Having found that I can win almost every race against the computer cars after learning the tracks and behavior of my car, I normally would have shelved the disk and only brought it out now and then. That would be a real shame with Forza because it offers a very good Xbox Live multiplayer mode. Forza will allow online races of up to eight cars. When racing online, it is possible to configure many options such as number of laps, effects of damage and tire wear, fuel consumption, etc. Microsoft has also provided a lot of assistance in finding appropriate people to race against. There is a ranking system that will help you find other racers at your skill level, and it is possible to set up and/or join car clubs. This will avoid one of the major frustrations incumbent in online play: dealing with players that may or may not take the game as seriously as you do (or don't, for that matter).
So, while Microsoft Forza Motorsport is still more console-ish than a PC-based racing simulator, it clearly demonstrates the possibilities of the newer, more powerful consoles. The graphics, sounds, and physics are very close to matching PC capabilities already. With the addition of a true force feedback controller and an in-car cockpit view, something like Forza could offer the ultra-realistic racing simulation available on the PC, but without the cost and complexity inherent in dealing with Windows, graphics boards, and the myriad other details associated with PCs. Forza is quite likely to be the pinnacle of racing sims available on today’s Xbox, and certainly demonstrates the level of quality and realism that we can expect from the next generation of consoles.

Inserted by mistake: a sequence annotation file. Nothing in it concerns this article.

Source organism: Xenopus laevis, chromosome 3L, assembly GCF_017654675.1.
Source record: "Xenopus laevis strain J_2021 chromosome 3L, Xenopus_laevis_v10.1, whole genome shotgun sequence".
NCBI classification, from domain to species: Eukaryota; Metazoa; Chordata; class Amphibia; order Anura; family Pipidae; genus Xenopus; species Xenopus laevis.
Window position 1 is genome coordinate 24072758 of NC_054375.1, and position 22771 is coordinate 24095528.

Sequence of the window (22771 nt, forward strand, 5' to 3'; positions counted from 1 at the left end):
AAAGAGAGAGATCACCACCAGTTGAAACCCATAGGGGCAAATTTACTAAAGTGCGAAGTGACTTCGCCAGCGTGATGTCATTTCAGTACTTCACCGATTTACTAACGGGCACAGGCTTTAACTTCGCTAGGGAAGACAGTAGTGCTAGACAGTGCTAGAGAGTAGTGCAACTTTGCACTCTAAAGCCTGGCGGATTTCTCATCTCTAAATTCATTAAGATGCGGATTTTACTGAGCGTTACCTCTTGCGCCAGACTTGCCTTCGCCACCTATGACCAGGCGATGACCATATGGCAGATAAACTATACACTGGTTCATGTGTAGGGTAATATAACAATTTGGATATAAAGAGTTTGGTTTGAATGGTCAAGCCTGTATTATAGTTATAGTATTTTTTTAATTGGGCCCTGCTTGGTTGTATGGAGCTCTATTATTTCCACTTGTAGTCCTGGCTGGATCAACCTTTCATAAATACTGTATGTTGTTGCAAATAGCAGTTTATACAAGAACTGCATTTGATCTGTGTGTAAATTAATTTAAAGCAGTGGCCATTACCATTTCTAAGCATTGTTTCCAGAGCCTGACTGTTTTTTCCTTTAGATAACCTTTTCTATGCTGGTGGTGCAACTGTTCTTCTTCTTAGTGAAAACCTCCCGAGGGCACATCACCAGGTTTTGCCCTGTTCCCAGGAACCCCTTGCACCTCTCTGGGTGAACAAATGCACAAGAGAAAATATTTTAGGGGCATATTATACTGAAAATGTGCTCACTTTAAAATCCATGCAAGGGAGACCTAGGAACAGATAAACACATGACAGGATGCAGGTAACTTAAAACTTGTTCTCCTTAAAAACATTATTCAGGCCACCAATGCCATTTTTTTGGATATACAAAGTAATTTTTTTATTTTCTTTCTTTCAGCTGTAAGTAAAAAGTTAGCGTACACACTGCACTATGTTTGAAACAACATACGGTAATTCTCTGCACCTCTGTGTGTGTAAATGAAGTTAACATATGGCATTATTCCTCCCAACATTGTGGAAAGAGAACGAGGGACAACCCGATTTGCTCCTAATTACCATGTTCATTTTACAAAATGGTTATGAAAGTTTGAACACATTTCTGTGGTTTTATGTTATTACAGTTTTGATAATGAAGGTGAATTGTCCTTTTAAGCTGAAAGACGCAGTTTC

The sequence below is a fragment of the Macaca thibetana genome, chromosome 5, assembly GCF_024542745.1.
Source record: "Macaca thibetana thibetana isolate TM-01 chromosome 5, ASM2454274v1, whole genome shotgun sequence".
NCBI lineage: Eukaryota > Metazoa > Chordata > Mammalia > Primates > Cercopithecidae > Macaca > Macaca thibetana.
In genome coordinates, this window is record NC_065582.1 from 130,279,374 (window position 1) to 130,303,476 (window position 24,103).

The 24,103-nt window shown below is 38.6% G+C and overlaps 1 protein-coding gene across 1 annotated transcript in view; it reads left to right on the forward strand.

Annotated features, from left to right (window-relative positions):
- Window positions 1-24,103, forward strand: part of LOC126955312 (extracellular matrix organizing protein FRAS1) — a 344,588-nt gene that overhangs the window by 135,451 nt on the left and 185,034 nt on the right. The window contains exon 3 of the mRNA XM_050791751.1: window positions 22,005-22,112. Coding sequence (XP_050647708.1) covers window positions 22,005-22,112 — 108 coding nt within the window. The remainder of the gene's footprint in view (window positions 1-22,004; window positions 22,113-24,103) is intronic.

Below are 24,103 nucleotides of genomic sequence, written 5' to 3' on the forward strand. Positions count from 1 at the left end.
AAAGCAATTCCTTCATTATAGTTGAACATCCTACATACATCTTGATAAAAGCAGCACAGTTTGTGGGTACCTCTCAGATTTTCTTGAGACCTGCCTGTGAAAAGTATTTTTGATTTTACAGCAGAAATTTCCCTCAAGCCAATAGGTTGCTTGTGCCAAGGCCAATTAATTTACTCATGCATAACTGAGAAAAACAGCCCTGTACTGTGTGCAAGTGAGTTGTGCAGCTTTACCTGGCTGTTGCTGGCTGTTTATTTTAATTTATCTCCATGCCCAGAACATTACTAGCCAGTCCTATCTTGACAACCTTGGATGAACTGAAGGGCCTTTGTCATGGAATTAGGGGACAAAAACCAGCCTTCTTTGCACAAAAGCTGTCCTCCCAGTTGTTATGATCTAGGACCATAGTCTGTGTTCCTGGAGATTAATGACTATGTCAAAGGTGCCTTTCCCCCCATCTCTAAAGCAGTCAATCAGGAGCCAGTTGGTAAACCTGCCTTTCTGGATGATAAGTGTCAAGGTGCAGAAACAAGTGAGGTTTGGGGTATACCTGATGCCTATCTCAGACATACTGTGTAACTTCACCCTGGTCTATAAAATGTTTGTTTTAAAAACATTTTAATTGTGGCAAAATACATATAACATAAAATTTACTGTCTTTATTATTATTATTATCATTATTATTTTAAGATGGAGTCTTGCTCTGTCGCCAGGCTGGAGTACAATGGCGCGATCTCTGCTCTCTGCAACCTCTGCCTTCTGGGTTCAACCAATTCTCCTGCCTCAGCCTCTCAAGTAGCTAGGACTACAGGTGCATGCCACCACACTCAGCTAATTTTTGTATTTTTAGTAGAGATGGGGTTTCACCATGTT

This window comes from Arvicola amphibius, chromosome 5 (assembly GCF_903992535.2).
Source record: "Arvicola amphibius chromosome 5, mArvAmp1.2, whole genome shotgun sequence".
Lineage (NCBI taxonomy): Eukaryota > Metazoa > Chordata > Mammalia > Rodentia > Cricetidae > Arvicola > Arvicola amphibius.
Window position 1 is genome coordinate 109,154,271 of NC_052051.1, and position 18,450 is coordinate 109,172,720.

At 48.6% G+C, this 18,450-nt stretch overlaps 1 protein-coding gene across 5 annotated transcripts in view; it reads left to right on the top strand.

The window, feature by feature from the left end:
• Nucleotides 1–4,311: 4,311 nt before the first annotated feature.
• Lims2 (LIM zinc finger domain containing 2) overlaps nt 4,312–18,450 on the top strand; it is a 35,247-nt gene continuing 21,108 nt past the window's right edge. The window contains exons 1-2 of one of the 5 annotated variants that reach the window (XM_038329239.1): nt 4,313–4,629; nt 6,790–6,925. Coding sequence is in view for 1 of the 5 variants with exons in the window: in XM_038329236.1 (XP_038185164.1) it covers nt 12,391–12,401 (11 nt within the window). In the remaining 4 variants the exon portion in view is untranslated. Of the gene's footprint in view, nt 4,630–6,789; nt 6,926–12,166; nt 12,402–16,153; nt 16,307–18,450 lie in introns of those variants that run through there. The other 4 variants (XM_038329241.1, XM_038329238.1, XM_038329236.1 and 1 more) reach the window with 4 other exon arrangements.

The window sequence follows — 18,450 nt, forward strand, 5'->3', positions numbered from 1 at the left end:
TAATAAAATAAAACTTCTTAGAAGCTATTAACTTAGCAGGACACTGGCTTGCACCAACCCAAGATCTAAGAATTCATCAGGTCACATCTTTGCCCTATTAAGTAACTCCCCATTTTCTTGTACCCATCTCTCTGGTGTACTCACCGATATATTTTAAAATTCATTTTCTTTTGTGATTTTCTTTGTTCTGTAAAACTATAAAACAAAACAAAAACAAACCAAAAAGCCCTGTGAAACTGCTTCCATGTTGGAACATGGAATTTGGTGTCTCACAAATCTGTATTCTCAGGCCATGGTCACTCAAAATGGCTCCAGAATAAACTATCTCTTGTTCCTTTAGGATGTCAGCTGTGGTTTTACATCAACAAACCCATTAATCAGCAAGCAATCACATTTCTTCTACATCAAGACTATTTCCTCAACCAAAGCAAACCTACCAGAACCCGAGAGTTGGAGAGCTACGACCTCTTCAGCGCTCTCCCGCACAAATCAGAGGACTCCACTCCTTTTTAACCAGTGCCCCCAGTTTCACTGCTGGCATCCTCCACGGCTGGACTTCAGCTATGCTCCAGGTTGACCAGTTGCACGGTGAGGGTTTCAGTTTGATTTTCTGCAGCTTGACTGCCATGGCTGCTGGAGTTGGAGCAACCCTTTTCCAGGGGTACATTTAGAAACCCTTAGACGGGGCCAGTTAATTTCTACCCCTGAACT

With Forza Motorsport, Microsoft Game Studios makes their first
entry into the console-based racing simulation genre with what may
ultimately prove to be the most realistic, innovative, and downright fun
racing title available on the Xbox.
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